Saturday, March 31, 2012

Hectoring Hogan's Household Hames

If I was in any doubt about paying the household charge, Phil Hogan's hectoring performances in the media have made up my mind for me. His old-fashioned authoritarian tone ill becomes any politician today. Deference and humility towards a much put upon populace would be more apt, and more productive. His bluster about "the law of the land" rings hollow in a land where gross white collar crime goes unpunished.

Maybe we should be grateful to him. His lack of discernment could be the catalyst for the people at last to say " thus far and no further". Viva la RevoluciĆ³n

Monday, March 26, 2012

Colin Davidson at the Oliver Sears Gallery

An impressive collection of portraits of artists, writers, and musicians, with a few characterful unknowns thrown in. The most striking pieces are the big (4 x 4 feet) oils but the smaller oils and the crayon on paper pieces work well also. The two Michael Longleys caught my eye particularly.

For those brought up on the waxwork blandness of many RHA portraits what strikes one first is how expressive and full of life the works are. Davidson's masterly use of impasto brings a substantial sculptural feel to the work. Put them alongside the romanticised flat graphical work of Edward Maguire (who also painted writers) and see the difference. Look at the state of Maguire's portrait of Seamus Heaney below.

There isn't a single smile in this show. Life is obviously a serious business for these creative types. Each portrait seems to encapsulate the tragedy of the human condition - with Brian Friel and Basil Blackshaw looking particularly pissed off about things. Even that amiable woman from the film Once, Marketa Irglova, looks unhappy (see above), and her with a show about to open on Broadway. But I'm ok with all this heroic grimness - this is after all a vale of tears. The large works are so over powering that I wonder who would buy them aside from institutions. They would certainly loom broodingly over a domestic setting. It would be nice to see our museums acquiring some of them.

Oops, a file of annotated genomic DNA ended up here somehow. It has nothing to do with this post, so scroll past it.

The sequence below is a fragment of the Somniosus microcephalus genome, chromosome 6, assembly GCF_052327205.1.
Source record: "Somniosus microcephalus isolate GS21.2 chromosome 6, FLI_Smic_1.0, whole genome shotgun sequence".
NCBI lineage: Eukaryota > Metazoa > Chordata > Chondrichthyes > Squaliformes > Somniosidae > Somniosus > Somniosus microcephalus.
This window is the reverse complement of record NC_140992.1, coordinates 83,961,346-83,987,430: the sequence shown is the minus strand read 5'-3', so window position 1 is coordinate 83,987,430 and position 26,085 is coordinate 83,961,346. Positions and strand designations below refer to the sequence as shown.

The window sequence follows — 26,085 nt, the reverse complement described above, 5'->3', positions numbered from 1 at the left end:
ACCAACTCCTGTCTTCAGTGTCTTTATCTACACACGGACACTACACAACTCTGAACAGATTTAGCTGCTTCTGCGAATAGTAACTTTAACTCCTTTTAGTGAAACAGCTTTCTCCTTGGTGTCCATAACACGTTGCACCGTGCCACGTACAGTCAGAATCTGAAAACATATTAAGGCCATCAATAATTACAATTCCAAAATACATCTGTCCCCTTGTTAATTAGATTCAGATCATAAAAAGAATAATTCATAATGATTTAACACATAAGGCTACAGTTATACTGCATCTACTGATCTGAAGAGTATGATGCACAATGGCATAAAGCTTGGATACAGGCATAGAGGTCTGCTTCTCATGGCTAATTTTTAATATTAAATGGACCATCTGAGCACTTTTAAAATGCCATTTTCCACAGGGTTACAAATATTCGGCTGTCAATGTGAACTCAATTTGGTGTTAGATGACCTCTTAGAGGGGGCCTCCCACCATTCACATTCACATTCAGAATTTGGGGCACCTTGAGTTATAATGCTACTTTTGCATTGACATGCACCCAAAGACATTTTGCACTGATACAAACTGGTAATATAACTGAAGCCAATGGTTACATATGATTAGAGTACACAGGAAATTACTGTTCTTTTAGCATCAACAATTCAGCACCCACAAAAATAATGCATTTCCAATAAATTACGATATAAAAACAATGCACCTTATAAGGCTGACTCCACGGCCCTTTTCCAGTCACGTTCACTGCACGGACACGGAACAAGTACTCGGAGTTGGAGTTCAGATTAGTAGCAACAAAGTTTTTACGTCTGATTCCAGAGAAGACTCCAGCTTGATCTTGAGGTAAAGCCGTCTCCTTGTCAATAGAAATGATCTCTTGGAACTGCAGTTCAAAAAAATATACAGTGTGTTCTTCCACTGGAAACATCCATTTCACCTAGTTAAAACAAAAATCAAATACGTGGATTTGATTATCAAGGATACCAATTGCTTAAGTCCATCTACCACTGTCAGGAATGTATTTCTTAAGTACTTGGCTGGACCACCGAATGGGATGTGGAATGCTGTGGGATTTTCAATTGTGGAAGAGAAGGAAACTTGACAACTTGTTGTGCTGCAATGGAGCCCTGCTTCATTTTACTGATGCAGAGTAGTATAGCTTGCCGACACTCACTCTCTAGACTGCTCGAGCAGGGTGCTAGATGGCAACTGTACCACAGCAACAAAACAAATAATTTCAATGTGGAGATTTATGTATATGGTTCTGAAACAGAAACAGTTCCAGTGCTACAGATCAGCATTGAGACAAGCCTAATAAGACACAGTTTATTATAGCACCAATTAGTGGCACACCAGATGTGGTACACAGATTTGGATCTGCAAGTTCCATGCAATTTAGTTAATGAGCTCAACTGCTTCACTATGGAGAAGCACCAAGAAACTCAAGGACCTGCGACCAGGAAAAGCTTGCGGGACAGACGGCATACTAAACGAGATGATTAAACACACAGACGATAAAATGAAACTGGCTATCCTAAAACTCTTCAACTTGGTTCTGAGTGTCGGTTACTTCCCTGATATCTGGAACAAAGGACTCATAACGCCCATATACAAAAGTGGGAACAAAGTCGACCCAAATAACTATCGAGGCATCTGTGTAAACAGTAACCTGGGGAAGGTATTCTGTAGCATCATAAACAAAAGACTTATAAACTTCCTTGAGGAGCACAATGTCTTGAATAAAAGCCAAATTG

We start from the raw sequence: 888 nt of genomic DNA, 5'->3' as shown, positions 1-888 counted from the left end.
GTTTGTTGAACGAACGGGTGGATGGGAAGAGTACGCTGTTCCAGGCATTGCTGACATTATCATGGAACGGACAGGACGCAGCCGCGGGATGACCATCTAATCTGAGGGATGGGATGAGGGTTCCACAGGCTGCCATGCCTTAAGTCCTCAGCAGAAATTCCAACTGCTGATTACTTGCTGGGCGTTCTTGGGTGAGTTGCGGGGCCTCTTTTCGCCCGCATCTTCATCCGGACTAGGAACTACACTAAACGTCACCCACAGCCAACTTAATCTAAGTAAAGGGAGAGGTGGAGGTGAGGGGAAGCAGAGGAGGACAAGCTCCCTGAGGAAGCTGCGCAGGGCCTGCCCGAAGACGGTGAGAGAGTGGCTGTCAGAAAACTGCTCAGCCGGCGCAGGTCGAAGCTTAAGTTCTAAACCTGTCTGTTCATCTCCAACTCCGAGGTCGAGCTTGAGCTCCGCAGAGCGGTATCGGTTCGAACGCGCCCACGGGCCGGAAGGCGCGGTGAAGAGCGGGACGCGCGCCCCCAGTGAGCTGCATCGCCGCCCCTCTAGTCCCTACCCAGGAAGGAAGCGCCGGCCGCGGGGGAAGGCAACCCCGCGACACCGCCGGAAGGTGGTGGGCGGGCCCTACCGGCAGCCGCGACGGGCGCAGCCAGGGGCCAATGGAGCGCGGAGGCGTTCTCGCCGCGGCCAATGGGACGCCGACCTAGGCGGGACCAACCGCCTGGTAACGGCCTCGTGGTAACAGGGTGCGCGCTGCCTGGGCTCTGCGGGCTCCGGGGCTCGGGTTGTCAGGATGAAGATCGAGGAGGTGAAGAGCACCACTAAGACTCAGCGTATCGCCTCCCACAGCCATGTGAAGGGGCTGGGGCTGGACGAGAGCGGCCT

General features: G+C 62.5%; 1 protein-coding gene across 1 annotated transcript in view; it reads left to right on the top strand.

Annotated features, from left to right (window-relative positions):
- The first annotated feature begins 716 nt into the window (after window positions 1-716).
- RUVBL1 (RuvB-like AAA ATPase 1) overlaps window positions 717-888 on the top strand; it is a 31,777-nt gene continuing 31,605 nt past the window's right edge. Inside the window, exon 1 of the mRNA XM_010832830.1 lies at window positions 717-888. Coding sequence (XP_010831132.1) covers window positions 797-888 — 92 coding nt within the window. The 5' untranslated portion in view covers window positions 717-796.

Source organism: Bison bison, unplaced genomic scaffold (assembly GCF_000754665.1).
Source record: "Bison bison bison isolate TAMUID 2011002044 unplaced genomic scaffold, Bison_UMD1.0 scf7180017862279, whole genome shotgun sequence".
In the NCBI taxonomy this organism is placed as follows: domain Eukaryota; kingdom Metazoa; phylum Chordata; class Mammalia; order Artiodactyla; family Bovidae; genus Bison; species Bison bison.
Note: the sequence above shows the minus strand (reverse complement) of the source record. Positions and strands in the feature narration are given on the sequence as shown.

Sunday, March 18, 2012

Recent Reads - March 2012

Dickens by Claire Tomalin

Worthy, but more a chronological list of his doings than an attempt to grapple with the man inside. He was obviously a domestic ogre in many ways and he certainly treated his unloved wife badly. He relentlessly pursued his bachelor interests, mostly drinking and eating with male companions, just the odd bit of whoring. What a hard worker though - from his early blacking factory days to the unfinished Mystery of Edwin Drood on which he was working up to his death.

Zona by Geoff Dyer

More up its arse than a lot of Dyer’s work. Tarkovsky is a very esoteric dish whose delights are apparent only to a few. A whole book describing a very inaccessible film is a brave move. Especially a film that involves lacunae connected by non-sequiturs. Still there’s his reflections on threesomes that didn’t happen and other amusing Dyer tropes.

Bloodlands by Timothy Snyder

Maybe I’ve been reading too much of this historical atrocity porn (Stalin, Heydrich, Mao, Pol Pot – I’ve read them all and weeped) as this seemed all too familiar to me. Snyder focuses on what happened in Poland, Ukraine, Belarus and the Baltic states so we hear again of the Katyn Woods massacres, Stalin’s starving of the Ukraine in 1933 and his wholesale slaughter during the Great Terror in 1937-38. Hitler's contribution was the mass murder of Polish Jews and the Hunger Plan whereby he starved Russian peasants and prisoners of war - but he never came near to emulating the scale of Stalin's atrocities. Incidentally Snyder collaborated with the late great Tony Judt on the latter's final work published recently.

Larkin’s The Complete Poems edited by Archie Burnett:

A book for dipping into. Purists may complain about the inclusion of juvenilia and pieces extracted from letters. These are often sub-standard, scatological, and politically incorrect but there are some choice lines. The very detailed annotations were revealing. I unearthed such gems as as the fact that the Dolmen Press in Ireland turned down his masterpiece collection “The Less Deceived”. While the founder Liam Miller liked it, Thomas Kinsella found it “too sexy and too self-pitying”. For shame Tom, and you not worthy to lace his brogues.

Wednesday, March 14, 2012

Tweets, Lies, and the Sunday Independent

You can’t help but sigh wearily at all this fuss about the anonymous Tweet on RTE. We’ve had to endure various po-faced discussions in the conventional media about the flakiness of the new media. You would imagine from the pious effusions coming from these discussions that they always tell the truth and that their sources are impeccable. Distortion, bias, sloppiness, proprietorial agendas, and downright lies are the stock in trade of a lot of the traditional media. Take the Sunday Independent for example – and the Harris’s crazed campaign against RTE. And the Irish Times is not immune as its reporting of Caroline Walsh’s death attests.